Vancouver
3 min

Crown wrong

Ruling shows Crown's got some learning to do

Credit: Xtra West files

The judge got it. The question is why didn’t the Crown? And what are we going to do about that?



Last week, Judge Valmond Romilly threw the book at the first youth arrested in the Nov 2001 killing of Aaron Webster. The youth got three years, including two years to be spent in jail-the maximum sentence allowed by law.



In contrast, two weeks ago, the Crown asked the judge for a sentence of only 20-32 months. It’s rare for a judge to deliver a sentence longer than the Crown requests.



But wait! It gets better.



Judge Romilly ruled that Webster died in a gaybashing. It’s hard to believe that the youth could be so na├»ve as to not notice that gays cruise the Second Beach area of Stanley Park, he said in his ruling.



In contrast, two weeks ago, the Crown told the judge that it accepted the youth’s insistence that he was not looking for gays to bash in the early-morning hours of Nov 17, 2001. He was looking for peeping toms, the youth insisted to police. And the Crown bought it.



But the judge didn’t believe the youth’s claim. It was a gaybashing, he decided. And even if the youth was telling the truth about not targeting gays, he clearly was in search of people engaging in a “sexual lifestyle”-peeping toms, Romilly ruled. In either case, the judge pronounced, the act constitutes a hate crime.



In contrast, two weeks ago, the Crown refused to characterize the killing as a hate crime.



There’s great wisdom in the judge’s ruling, not least of all his refusal to let the accused slither off the hook. Imagine if people could kill fags in our own cruising areas and get a low sentence by claiming they were after “perverts,” not fags.



The judge got to the heart of the matter. Sexuality was the issue in the air that night. Someone was killed because his sexuality was judged and judged worthy of capital punishment.



Aaron Webster was not the wrong person in the wrong place at the wrong time. He was targeted in a gay area and killed.



The judge could see it. It was an “abhorrent and heinous crime” involving planning, premeditation and intent, he ruled.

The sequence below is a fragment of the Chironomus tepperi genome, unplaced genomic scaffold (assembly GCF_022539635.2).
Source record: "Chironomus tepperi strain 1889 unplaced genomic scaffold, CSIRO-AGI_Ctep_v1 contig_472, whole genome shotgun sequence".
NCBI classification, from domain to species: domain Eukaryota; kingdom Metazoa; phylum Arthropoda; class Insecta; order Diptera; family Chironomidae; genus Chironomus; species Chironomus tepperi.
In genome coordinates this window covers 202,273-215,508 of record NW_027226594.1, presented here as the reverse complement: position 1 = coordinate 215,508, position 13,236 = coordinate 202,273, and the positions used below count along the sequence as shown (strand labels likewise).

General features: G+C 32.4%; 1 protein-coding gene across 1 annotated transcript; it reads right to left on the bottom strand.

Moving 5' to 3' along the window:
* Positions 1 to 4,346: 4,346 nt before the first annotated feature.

And he compared the accused to Nazi youth “stalking human prey for entertainment.”



Bingo! Good for him.



Why was the Crown so blind as to not see it?



We’ve got to do something about this. There are three other trials coming up in connection with this incident, and so far everyone’s pleaded not guilty-and are presumed to be so in Canada’s judicial system.



I hope Romilly’s comments are being taken to heart by the Crown. The judge has certainly got something to teach our Crown counsels. The Crown’s case from the beginning should have called the killing a gaybashing. And at sentencing, it should have characterized the killing as a hate crime. The judge did the Crown’s work for it this time.



But Romilly’s decision highlights a weakness in the judicial system when it comes to violence against lesbians and gays: the Crown counsels. Where have they been for the last 20 years? Two decades ago, they could have claimed ignorance on issues involving gays. But they’ve had lots of time to catch up, to talk to our leaders and get educated. To understand issues around our sexuality as well as our community identity.



There is no excuse for the terrible judgement the Crown exercised in this case.



We must hold our Crown counsels accountable. They must reach out and learn from us about our sexuality, our sex culture and customs, the history of violence being committed against us. And our refusal to take it any longer.



The local Crown counsels, and representatives from the attorney general’s office, must sit down with the ad-hoc safety committee that our community formed immediately after Webster’s killing. Our leadership needs to educate these people.



And Attorney General Geoff Plant needs to speak out and educate the Crowns. Judge Romilly’s comments about gaybashing, hate crimes and sexuality need to be widely distributed across BC. The attorney general needs a new policy instructing local Crowns to follow the judge’s lead in characterizing gaybashings and hate crimes.



I don’t think the Crown yet understands how furious our community is about its actions in this case. It must learn and change.